Over 100 music scribes are confronted with this not-so-simple question: "If an eager young writer cornered you and asked 'What's the best advice you could give me?' what would you have to say?"
Over a hundred music scribes were confronted with this not-so-simple question: "If an eager young writer cornered you and asked 'What's the best advice you could give me?' what would you have to say?" Most of the responders were nicely earnest with some humor thrown in, though considering the dismal state of the biz today, there was also some nail-biting panic thrown in there too.
Some scribes, especially off the record, were blunt about the field and its prospects. "Music journalism has devolved so completely into celebrity-coverage wank-speak that it should be taken out back and put out of its misery for good," said one. Another writer, who thought the whole premise of this series was stupid, insisted: "Listen to your mom and get a real job." But with two other exceptions, everyone else did have at least a little bit of hopeful advice about how to stick it out through these turbulent times. With circulations plummeting and staff being cut everywhere, it's a tough time to be any kind of scribe. That doesn't mean that your mom was right, though.
You'll notice that some writers refer to other names here who inspired them, while some advice contradicts other pieces of advice. The responses also range from hilariously crude to pretty scholarly, but you'll likely agree that the tone doesn't detract from the content. Maybe you won't agree with all that's said here, and to be honest, I don't necessarily agree with every single thing said here either (come to think of it, the writing in this intro probably broke a lot of the rules laid out by other writers here). Maybe the best way to think of this series is to treat it like a mash-up, or a smorgasbord where you can pick and chose what's useful for you and your own consumption (just don't pig out too much).
Even if you're not a newbie writer, this series has other uses too. Attention veteran scribes: there's a lot of wisdom to be found here in this variety of voices that can still be useful for your own work. Also, the responses provide a window into the thinking and experience of each of the writers themselves for anyone who's curious about what their mindset is and how they each approach their own work. As one writer pointed out after insisting that work needs to be sent out on time and then sent their own advice back here late, everyone's response is a really list of ideals. We all find out the hard way that we can't always live up to them.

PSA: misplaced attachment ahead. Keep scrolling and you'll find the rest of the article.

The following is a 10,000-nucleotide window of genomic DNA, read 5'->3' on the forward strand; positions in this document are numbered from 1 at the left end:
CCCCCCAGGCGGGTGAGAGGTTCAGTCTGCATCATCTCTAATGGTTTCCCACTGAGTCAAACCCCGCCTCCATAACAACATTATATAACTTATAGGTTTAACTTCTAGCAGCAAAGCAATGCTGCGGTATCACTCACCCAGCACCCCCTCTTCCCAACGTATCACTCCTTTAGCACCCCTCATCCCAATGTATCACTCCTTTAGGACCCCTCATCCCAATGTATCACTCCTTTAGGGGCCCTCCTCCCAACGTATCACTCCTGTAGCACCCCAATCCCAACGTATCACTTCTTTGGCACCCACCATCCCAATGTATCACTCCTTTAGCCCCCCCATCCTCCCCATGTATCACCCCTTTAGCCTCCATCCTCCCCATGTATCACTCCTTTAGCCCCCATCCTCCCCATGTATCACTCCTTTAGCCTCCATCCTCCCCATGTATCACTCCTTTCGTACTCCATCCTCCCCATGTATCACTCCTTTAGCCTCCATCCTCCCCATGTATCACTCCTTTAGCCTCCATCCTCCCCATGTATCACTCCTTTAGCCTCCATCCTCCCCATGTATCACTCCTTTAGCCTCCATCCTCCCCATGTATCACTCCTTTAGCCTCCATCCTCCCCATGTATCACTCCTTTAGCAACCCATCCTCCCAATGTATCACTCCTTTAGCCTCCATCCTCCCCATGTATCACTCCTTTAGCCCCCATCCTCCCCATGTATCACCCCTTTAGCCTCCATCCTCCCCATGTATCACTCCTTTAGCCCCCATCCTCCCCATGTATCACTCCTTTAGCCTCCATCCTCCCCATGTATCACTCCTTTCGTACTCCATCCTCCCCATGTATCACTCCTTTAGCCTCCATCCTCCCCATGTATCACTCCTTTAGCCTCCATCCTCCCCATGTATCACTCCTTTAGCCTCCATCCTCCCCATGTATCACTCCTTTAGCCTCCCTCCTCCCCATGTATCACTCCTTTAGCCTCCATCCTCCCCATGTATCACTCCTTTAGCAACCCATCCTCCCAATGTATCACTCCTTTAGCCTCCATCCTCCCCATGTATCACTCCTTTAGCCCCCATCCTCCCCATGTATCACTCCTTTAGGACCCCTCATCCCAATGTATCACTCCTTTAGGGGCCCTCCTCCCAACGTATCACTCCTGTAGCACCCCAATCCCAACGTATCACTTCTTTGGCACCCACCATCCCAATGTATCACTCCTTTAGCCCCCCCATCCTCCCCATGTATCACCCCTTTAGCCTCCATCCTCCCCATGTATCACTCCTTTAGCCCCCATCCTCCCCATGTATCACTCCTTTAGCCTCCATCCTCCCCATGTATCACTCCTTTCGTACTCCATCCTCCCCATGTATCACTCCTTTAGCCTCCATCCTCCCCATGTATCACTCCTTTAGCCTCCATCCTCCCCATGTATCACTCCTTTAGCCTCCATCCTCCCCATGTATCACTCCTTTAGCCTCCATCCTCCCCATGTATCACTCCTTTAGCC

One thing you might find interesting, or distressing, is that a number of responders bristled at being called a 'writer.' Some of that can be chalked up to the self-deprecating feeling of "I'm not worthy!" even though all of them are. Other times, this disconnect might be semantics -- being a 'writer' isn't necessarily the same thing as being a 'journalist' or 'author' or 'reviewer,' per se. But maybe the field has just become so rotten and disrespected that for some, it's simply not cool to be considered a 'writer' anymore. Whatever the reason, and despite what some of them say and whether they like it or not, everyone who responded here is a 'writer' of some stripe.
If you're wondering why some responses are haiku-length while others are article-length, there's a reason. Off the bat, the responders were asked for answers of about 150-250 words, just a few sentences. The thinking was that it wouldn't eat up too much of their busy schedules. A number of scribes decided that they had more to say than that, and since the answers were intriguing, why stop 'em?
You also have to wonder how different these responses would have been five years ago, or five years from now. In 2005, there would have still been some level of panic -- even then, the field was going through a seismic change. But in 2015, what is the media landscape going to look like? In a high-tech age like this, no one has an answer because it keeps changing so rapidly, which is frightening to some and exciting to others. But even in, say, 2025 or 2050 (when we might communicate with brain-implanted chips), a lot of the advice here will still make sense and be worth heeding.
Even after interrogating a large group like this, this listing isn't definitive. This series was one month's work, but truth be known, even if it was done over the course of a year, it still would have been impossible to get everyone to respond. As such, some writers, demographics, and publications aren't represented here, but it wasn't necessarily from a lack of trying, sometimes more than once. Some writers were busy (understandable with a short deadline like this), while dozens of other scribes didn't respond. Some initially responded, but didn't have time to send anything back, and a few of them frankly said that they wouldn't have any advice to give that eager young writer.
For my own advice, I gathered some thoughts here that didn't seem to be covered elsewhere, but there's one really important piece of wisdom to share otherwise. Listen to the writers here -- they've got lots of worthwhile things to say. Sometimes they have even better advice than your mama.